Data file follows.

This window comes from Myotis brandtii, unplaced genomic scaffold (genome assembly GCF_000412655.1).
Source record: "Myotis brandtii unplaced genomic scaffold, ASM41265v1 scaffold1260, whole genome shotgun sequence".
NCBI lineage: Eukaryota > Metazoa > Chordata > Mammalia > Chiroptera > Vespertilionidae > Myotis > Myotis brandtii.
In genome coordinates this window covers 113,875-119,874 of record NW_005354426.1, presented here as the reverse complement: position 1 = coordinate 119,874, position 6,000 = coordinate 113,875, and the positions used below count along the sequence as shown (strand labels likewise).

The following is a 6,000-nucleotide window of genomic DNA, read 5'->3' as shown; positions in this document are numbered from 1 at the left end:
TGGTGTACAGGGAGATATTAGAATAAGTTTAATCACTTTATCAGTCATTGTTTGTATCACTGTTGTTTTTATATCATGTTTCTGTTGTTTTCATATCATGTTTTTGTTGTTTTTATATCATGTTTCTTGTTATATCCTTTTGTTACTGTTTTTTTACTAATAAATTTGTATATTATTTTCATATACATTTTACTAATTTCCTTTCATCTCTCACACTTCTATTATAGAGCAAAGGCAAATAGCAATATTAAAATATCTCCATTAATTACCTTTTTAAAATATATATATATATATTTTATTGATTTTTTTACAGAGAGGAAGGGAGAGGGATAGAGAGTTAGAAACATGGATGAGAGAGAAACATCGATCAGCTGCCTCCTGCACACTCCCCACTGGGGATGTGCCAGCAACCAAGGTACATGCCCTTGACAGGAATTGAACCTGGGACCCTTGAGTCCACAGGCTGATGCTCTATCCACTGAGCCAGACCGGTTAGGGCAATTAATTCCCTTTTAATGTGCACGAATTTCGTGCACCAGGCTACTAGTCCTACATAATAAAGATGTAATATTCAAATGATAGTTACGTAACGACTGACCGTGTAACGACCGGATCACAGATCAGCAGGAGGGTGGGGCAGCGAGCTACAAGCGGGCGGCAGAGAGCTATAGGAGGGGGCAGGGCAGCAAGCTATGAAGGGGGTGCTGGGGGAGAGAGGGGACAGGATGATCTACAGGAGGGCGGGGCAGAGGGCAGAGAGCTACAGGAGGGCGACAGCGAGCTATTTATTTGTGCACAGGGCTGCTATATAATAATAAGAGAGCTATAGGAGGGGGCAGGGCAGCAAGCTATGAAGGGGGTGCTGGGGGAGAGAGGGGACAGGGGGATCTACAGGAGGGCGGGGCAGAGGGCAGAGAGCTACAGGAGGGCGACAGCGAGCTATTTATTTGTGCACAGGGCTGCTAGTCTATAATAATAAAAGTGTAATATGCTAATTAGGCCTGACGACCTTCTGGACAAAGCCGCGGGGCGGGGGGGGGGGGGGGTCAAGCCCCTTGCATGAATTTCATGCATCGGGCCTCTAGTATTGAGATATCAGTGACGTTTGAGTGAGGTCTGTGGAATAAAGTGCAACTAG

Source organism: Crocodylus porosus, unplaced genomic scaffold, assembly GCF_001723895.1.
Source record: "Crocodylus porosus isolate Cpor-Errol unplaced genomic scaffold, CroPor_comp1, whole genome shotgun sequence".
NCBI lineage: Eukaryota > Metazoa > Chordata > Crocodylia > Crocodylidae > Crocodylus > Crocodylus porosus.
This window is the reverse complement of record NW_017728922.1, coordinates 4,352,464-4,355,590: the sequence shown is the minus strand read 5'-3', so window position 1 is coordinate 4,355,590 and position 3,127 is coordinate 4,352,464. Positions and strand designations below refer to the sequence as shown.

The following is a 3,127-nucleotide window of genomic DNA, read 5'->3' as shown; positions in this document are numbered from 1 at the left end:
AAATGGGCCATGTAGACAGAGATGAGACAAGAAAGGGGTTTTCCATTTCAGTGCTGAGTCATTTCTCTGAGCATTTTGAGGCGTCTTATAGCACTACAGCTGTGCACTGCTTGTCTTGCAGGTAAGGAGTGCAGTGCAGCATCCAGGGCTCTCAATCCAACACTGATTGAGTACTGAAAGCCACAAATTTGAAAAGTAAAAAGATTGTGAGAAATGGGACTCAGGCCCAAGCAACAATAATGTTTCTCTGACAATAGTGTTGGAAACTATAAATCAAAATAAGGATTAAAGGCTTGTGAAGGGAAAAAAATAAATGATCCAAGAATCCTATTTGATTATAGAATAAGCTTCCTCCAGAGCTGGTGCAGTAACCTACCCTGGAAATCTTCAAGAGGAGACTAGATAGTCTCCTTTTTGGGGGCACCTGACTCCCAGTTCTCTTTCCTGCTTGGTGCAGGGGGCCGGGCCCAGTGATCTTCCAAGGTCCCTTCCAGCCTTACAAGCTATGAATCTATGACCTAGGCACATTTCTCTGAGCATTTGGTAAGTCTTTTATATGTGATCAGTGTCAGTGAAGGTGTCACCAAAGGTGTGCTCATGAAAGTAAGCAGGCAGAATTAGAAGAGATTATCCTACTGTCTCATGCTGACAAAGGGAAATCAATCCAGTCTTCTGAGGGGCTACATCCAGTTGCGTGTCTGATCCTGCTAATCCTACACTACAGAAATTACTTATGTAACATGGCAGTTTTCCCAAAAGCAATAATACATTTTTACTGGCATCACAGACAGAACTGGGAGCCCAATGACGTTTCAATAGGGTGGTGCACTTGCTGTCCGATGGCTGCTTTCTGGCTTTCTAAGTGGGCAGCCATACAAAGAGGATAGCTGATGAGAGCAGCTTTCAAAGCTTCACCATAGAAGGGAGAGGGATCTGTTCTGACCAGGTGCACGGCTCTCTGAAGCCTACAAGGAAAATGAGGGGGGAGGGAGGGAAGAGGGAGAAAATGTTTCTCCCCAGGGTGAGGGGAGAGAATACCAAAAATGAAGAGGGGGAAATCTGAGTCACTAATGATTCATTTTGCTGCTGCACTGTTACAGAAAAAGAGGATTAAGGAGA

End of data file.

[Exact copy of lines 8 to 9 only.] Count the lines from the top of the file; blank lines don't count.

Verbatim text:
Source record: "Crocodylus porosus isolate Cpor-Errol unplaced genomic scaffold, CroPor_comp1, whole genome shotgun sequence".
NCBI lineage: Eukaryota > Metazoa > Chordata > Crocodylia > Crocodylidae > Crocodylus > Crocodylus porosus.